As for "frivolous" claims, let the jury decide. If that's good enough when corporations sue individual citizens it should work the same way in reverse. But tort "deformers" seek only unilateral disarmament on the part of individuals while maintaining the ability of corporations to sue.

    Tort Reform = corporations have full access to the courts while individuals do not

    http://en.wikipedia.org/wiki/Strategic_lawsuit_against_public_participation

    http://www.statesman.com/news/news/local/new-study-tort-reform-has-not-reduced-health-care-/nRpcp/

    http://www.insurancejournal.com/news/southcentral/2013/09/03/303718.htm

    http://healthcare.dmagazine.com/201...no-effect-on-physician-supply-lowering-costs/
     
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  39. TimothyO

    TimothyO Hall of Fame

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    Clearly you don't understand how insurance works. It aggregates a risk pool such that, ideally, premiums exceed payouts and the profit is re-invested for additional gain. It is directly connected to the legal system since insurance agreements contain clauses intended to make the legal system more efficient by avoiding litigation.

    For example, even if you feel a plaintiff is unjustified in a claim against you your insurance company retains the right to settle and then change your premiums or cancel your policy.
     
    #39
  40. Bdarb

    Bdarb Hall of Fame

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    There is a much higher level of discussion on this forum compared to others. If anyone is ever feeling like this place is full of kids, trolls and immature people, go check out a skiing forum like newschoolers.com. This stuff is lightyears ahead of any of the nonsense discussed over there.



    tl;dr thanks for the economics/law/civics lesson guys. really though, interesting stuff.
     
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  41. Sumo

    Sumo Semi-Pro

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    Their rarity is much of the reason people go nuts over them.
     
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  42. MAX PLY

    MAX PLY Hall of Fame

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    While I would love to continue this debate, this is not the forum to do so. Let's just agree to disagree and get back to tennis.
     
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  43. Bdarb

    Bdarb Hall of Fame

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    a gentleman and a scholar
     
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  44. seekay

    seekay Semi-Pro

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    I just noticed this around 11 seconds into Wilson Six.One 95S Tennis Racket:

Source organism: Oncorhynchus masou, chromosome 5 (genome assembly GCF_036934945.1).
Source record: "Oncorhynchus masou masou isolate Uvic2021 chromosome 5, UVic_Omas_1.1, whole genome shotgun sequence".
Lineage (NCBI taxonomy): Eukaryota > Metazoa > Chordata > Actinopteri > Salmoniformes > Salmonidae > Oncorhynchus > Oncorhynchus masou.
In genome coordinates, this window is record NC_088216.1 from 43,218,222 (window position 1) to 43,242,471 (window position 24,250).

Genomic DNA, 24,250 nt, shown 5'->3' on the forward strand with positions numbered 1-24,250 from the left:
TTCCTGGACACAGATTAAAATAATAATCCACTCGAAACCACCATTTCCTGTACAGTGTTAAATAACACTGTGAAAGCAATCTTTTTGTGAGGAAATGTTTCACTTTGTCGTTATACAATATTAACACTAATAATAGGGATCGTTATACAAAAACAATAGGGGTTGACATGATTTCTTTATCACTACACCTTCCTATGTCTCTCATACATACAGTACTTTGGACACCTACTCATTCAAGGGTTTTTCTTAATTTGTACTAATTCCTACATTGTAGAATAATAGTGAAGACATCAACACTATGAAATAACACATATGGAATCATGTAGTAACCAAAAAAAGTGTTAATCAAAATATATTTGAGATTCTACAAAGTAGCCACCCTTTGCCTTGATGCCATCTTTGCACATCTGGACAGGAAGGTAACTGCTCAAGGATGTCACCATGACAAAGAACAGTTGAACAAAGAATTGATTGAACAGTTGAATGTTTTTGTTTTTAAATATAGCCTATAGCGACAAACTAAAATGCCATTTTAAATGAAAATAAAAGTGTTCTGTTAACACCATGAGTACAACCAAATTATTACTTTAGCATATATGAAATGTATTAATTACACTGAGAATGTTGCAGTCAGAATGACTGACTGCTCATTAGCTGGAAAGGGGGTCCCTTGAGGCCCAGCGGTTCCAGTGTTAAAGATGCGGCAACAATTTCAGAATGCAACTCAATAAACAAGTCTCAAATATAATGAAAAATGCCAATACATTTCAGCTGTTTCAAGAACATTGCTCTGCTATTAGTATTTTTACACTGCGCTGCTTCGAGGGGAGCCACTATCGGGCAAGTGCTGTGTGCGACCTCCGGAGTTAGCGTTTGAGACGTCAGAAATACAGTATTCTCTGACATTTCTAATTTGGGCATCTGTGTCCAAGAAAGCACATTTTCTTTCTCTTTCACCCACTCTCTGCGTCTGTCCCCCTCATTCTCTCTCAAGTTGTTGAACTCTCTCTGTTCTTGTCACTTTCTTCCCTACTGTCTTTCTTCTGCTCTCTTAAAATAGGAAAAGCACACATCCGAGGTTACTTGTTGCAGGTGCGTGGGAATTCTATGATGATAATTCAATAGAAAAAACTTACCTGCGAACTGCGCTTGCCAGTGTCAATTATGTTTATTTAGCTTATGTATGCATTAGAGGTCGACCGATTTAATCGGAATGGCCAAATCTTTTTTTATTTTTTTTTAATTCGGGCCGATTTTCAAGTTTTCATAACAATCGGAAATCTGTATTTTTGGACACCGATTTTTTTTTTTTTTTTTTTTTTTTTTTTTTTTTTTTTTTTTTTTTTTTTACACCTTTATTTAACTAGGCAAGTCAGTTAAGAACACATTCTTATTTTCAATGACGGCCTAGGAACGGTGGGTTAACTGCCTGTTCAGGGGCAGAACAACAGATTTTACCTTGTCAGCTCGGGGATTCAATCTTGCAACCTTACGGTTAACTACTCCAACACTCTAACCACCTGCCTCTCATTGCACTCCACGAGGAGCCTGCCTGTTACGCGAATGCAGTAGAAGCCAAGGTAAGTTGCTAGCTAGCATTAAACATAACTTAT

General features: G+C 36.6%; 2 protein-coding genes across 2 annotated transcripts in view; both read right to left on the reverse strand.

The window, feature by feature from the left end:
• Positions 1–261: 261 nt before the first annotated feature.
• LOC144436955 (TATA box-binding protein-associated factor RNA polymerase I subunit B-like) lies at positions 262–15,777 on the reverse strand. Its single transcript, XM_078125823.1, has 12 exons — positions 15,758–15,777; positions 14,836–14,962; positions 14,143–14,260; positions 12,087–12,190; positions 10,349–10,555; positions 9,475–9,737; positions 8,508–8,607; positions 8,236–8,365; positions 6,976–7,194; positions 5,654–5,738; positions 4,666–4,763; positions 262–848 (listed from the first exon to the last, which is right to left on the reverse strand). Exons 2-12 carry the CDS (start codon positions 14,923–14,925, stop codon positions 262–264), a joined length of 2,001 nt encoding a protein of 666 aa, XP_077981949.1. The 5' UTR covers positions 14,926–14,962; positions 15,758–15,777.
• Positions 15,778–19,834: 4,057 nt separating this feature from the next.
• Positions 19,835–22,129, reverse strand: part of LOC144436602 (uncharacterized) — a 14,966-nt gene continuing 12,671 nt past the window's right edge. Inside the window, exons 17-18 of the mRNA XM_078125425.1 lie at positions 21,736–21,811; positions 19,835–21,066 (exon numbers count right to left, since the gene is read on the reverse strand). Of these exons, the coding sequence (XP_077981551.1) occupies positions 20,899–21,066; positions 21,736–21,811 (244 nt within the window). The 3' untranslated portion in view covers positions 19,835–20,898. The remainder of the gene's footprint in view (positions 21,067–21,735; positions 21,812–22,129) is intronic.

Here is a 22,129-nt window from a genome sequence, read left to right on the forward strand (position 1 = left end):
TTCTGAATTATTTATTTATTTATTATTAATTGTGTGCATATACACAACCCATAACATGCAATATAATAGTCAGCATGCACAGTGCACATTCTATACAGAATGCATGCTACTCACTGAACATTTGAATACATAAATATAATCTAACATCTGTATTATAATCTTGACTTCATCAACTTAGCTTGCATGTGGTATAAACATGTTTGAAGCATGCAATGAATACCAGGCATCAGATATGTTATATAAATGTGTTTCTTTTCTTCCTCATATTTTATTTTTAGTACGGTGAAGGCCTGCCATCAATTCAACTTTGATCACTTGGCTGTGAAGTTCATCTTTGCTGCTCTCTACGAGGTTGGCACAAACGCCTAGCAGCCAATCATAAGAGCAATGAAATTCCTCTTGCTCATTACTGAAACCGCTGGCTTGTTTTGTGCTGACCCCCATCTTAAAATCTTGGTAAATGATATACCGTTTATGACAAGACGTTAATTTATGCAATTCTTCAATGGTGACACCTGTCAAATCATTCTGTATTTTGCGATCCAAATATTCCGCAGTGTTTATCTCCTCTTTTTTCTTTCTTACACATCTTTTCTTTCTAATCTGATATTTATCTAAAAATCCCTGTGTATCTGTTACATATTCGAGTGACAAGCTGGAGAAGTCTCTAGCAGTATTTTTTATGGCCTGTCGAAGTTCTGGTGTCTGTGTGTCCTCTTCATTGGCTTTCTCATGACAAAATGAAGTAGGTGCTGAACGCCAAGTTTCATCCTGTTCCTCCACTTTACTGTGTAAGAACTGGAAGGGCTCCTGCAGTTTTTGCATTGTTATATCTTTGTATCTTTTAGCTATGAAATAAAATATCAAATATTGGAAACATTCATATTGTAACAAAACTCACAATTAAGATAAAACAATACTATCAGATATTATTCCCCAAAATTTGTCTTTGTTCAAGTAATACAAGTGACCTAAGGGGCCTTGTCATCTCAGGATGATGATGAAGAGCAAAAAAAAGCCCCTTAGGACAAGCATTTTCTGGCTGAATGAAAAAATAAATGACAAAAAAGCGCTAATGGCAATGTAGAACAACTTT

Whether or not the suit has merit, it appears that Wilson is taking steps to avoid more.
     
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  45. jussumman

    jussumman Semi-Pro

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    Now if they said "if you buy this racquet you will play like Roger" they'd be in big trouble.
     
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  46. BreakPoint

    BreakPoint Bionic Poster

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    Yeah, let me know where an investment of $199 will earn you a salary of $75 million a year. :lol: LOL
     
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  47. TimothyO

    TimothyO Hall of Fame

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    Agreed.

    We got off on that tangent when someone suggested that all lawyers are evil blood suckers.

    Back to the topic, I would note that California has a "loser pays" legal system when suing for unfair and deceptive business practices. For this woman to pursue the case and for her lawyer to advise her that it has merit is meaningful in that context. Obviously she and her lawyer feel that the case is strong enough to risk losing and being saddled with Wilson's legal bill.

    I would also note that she isn't claiming that she thought she would play like Federer by using his frame and she doesn't need to do so to prevail. The only question is whether or not Wilson's claims were deceptive. So she will likely prevail but receive nothing more than the cost of the frame. And Wilson and Federer will lose far more than the cost of a frame in the case: their reputations.
     
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  48. TimothyO

    TimothyO Hall of Fame

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    That's not the issue. They claimed that Federer uses that specific frame to play on the ATP tour. He does not. If a consumer makes a purchasing decision based on that false assertion, Wilson has engaged in unfair trade practices by generating sales through false claims.
     
    #48
  49. BreakPoint

    BreakPoint Bionic Poster

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    First of all, there is no proof that he does not. At least, I've never seen any definitive proof of it.

    Secondly, what does what Federer actually uses to play tennis with have anything at all to do with consumers? How does that affect the consumers' life in any way, good or bad?

    If P&G advertised that Federer uses Charmin toilet paper to wipe his butt, and you switched from Cottonelle to Charmin just because you thought Federer used it even though you like Cottonelle much better, can you sue P&G because you didn't like wiping your butt with Charmin as much as you did with Cottonelle? :shock:
     
    #49
  50. Roger Wawrinka

    Roger Wawrinka Professional

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    Did they officially say that He was using a new model?